Tag Archives: Railroads

The Soo Line’s Sleek General Motors’ Electro-Motive Division F3 Streamlined Diesel Locomotive

The Soo Line's Sleek General Motors’ Electro-Motive Division F3 Streamlined Diesel Locomotive

Builder’s portrait of a Soo Line EMD F3 diesel locomotive. The EMD F3 was a 1,500-hp freight- and passenger-hauling diesel locomotive produced between July 1945 and February 1949 by General Motors’ Electro-Motive Division. Final assembly was at GM-EMD’s La Grange, Illinois plant. A total of 1,111 cab-equipped lead A units and 696 cabless booster B units were built. The F3 was the third model in GM-EMD’s highly successful F-unit series of cab unit diesel locomotives, and it was the second most produced of the series. The F3 essentially differed from the EMD F2 in that it used the “new” D12 generator to produce more power. As built, the only way to distinguish between the F2 and F3 was the nose number panels on the A units, which were small on the F2 and large on the F3. The Soo Line acquired 10 of the A units, numbered 200A, B – 204A, B.

“New York Central System’s GM Aerotrain: The Road to the Future”

A postcard depicting a General Motor’s Aerotrain. From the back of the card: The New York Central System “The Road to the Future.” A General Motors “Aerotrain” is shown on display here at Buffalo, New York in Feb. of 1956. The train failed in regular operation and was in service on the Central less than a year. It was part of a futile effort to upgrade passenger service. Similar units were used briefly on the Pennsylvania and the Union Pacific Railroads. By 1969 the Road to the Future had proved to be the Road to Ruin. The card was distributed in 1970 by Owen Davies, Bookseller.

“The City of Los Angeles: Union Pacific’s Top-of-the-Line Streamlined Passenger Train”

Postcard photo of the streamliner City of Los Angeles near Sterling, Illinois and traveling along the Rock River. The train is pulled by a EMC E2 locomotive. The City of Los Angeles was a streamlined passenger train between Chicago, Illinois, and Los Angeles, California via Omaha, Nebraska, and Ogden, Utah. Between Omaha and Los Angeles it ran on the Union Pacific Railroad; east of Omaha it ran on the Chicago and North Western Railway until October 1955 and on the Milwaukee Road thereafter. This train was the top-of-the-line for the Union Pacific, which marketed it as a competitor to the Super Chief, a streamlined passenger train on the Atchison, Topeka and Santa Fe Railway, and the Golden State, a streamlined passenger train jointly operated by the Rock Island and Southern Pacific railroads. As with the City of Los Angeles, many of the train’s cars bore the names of locales in and around its namesake city. Circa late 1940s.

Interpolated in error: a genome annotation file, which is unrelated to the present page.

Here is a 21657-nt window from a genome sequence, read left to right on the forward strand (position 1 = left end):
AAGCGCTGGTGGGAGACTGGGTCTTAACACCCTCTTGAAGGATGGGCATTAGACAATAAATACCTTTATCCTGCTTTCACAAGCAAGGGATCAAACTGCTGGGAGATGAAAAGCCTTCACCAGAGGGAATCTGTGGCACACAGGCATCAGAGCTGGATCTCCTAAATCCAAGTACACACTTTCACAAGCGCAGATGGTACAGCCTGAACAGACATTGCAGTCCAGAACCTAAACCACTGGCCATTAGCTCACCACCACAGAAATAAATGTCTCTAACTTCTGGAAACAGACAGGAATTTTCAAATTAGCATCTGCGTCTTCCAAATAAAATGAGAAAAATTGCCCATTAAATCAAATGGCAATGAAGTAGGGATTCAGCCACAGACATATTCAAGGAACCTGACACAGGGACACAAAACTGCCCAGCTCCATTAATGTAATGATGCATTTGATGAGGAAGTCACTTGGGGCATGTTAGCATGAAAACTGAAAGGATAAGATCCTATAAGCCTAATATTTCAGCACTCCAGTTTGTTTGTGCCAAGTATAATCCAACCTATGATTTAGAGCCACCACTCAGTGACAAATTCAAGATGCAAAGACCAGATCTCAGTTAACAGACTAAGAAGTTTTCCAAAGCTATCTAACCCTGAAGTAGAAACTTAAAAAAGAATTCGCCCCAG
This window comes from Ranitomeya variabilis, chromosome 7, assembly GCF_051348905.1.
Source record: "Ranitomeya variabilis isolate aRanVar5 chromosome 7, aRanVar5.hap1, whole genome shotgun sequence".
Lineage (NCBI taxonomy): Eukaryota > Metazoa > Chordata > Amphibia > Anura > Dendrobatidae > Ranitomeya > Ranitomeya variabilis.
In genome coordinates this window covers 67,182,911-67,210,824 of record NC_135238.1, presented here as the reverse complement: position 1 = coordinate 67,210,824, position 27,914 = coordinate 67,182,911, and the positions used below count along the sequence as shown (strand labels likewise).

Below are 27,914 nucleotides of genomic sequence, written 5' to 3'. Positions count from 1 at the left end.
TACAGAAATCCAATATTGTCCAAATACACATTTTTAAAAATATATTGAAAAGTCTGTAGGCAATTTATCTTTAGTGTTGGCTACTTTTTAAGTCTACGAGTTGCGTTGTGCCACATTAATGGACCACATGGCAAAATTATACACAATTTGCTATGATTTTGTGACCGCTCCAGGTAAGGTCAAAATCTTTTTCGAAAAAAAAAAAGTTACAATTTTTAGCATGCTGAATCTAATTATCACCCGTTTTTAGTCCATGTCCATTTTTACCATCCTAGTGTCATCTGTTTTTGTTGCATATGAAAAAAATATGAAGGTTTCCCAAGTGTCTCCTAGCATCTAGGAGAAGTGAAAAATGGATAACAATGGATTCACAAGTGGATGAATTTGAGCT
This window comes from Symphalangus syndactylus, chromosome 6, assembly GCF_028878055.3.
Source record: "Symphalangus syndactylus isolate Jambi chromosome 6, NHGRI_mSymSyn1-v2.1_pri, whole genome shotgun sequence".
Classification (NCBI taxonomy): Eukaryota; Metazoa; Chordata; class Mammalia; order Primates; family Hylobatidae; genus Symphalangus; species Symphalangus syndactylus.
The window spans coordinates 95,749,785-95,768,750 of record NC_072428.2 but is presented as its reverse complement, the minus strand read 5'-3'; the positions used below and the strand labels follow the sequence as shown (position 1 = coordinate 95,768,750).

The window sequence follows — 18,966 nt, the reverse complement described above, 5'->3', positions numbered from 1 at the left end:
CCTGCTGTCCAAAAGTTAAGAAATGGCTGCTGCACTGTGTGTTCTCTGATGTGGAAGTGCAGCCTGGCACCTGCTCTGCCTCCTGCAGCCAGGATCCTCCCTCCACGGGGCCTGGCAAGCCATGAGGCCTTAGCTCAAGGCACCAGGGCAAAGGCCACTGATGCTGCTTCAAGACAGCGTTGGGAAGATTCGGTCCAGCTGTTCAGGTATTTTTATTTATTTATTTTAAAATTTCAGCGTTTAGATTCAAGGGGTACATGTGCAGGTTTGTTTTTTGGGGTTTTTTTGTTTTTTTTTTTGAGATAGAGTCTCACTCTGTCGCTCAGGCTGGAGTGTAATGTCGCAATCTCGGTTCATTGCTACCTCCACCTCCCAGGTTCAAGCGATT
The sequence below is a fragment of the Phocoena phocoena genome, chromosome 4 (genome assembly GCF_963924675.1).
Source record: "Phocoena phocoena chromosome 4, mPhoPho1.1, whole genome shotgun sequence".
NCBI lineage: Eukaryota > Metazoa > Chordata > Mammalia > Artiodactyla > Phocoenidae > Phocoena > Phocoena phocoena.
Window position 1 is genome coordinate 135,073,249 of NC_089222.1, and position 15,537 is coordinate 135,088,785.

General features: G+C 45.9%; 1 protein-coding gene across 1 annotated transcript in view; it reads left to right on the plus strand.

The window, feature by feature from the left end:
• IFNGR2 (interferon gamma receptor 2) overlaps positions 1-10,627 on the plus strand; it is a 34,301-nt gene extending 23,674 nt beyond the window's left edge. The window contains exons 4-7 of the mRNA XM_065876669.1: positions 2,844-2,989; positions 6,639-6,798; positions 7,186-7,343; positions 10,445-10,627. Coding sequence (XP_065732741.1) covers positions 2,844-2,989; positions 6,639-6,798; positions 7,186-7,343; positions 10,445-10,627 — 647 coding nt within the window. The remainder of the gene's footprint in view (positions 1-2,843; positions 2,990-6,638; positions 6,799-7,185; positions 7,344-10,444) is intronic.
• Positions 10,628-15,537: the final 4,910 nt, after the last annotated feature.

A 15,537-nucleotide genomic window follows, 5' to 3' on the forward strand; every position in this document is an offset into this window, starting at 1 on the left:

THE FLORIDA SUNBEAM was operated by the New York Central System, the Southern Railway System, and the Seaboard Airline Railroad. On Jan. 1, 1936 the Florida Sunbeam was inaugurated as a winter-only train between Cincinnati and both coasts of Florida with through cars from Great Lakes cities. In 1949 it was replaced with the much faster, streamlined NEW ROYAL PALM on a changed routing. This linen postcard depicts an ALCO DL-109 diesel locomotive pulling the train. It was advertised as being diesel powered between Cincinnati, Ohio and Valdosta, Georgia.

“The Cincinnatian, The Baltimore and Ohio Railroad’s De Luxe All-Coach Passenger Streamliner”

The Cincinnatian was a named passenger train operated by the Baltimore and Ohio Railroad (B&O). The B&O inaugurated service on January 19, 1947, with service between Baltimore, Maryland and Cincinnati, Ohio, essentially a truncated route of the B&O’s National Limited, which operated between Jersey City, New Jersey and St. Louis, Missouri. The Cincinnatian is most famed for its original dedicated equipment, rebuilt in the B&O Mount Clare Shops. The design work was done by Olive Dennis, a pioneering civil engineer employed by the railroad and appointed by Daniel Willard to special position in charge of such work for passenger service. The livery used the blue and gray scheme designed by Otto Kuhler, which Dennis laid on the engine and tender in a pattern of horizontal stripes and angled lines. In 1950, its route was changed to travel between Detroit and Cincinnati; the train kept this route until 1971, when Amtrak assumed passenger rail service.